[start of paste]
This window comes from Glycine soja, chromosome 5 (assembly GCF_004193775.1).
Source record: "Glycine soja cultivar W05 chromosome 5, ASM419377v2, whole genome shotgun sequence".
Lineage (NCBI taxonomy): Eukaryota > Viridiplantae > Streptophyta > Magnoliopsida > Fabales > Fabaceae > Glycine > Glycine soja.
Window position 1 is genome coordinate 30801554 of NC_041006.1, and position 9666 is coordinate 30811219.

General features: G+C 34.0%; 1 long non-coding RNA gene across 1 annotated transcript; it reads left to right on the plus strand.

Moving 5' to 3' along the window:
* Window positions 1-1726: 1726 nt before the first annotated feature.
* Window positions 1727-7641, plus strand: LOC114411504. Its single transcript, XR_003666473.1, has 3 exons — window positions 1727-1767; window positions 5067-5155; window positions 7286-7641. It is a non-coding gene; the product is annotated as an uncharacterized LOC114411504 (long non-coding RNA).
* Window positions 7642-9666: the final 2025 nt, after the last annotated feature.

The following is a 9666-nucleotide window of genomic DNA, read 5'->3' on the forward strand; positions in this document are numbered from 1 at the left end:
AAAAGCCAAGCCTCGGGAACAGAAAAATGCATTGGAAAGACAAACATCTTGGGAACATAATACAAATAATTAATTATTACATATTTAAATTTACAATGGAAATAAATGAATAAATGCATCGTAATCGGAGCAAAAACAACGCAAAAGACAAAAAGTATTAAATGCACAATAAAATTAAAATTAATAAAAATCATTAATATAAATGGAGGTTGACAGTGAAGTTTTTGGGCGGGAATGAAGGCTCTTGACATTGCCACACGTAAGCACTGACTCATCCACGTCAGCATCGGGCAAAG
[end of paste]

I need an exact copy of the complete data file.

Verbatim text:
This window comes from Glycine soja, chromosome 5 (assembly GCF_004193775.1).
Source record: "Glycine soja cultivar W05 chromosome 5, ASM419377v2, whole genome shotgun sequence".
Lineage (NCBI taxonomy): Eukaryota > Viridiplantae > Streptophyta > Magnoliopsida > Fabales > Fabaceae > Glycine > Glycine soja.
Window position 1 is genome coordinate 30801554 of NC_041006.1, and position 9666 is coordinate 30811219.

General features: G+C 34.0%; 1 long non-coding RNA gene across 1 annotated transcript; it reads left to right on the plus strand.

Moving 5' to 3' along the window:
* Window positions 1-1726: 1726 nt before the first annotated feature.
* Window positions 1727-7641, plus strand: LOC114411504. Its single transcript, XR_003666473.1, has 3 exons — window positions 1727-1767; window positions 5067-5155; window positions 7286-7641. It is a non-coding gene; the product is annotated as an uncharacterized LOC114411504 (long non-coding RNA).
* Window positions 7642-9666: the final 2025 nt, after the last annotated feature.

The following is a 9666-nucleotide window of genomic DNA, read 5'->3' on the forward strand; positions in this document are numbered from 1 at the left end:
AAAAGCCAAGCCTCGGGAACAGAAAAATGCATTGGAAAGACAAACATCTTGGGAACATAATACAAATAATTAATTATTACATATTTAAATTTACAATGGAAATAAATGAATAAATGCATCGTAATCGGAGCAAAAACAACGCAAAAGACAAAAAGTATTAAATGCACAATAAAATTAAAATTAATAAAAATCATTAATATAAATGGAGGTTGACAGTGAAGTTTTTGGGCGGGAATGAAGGCTCTTGACATTGCCACACGTAAGCACTGACTCATCCACGTCAGCATCGGGCAAAG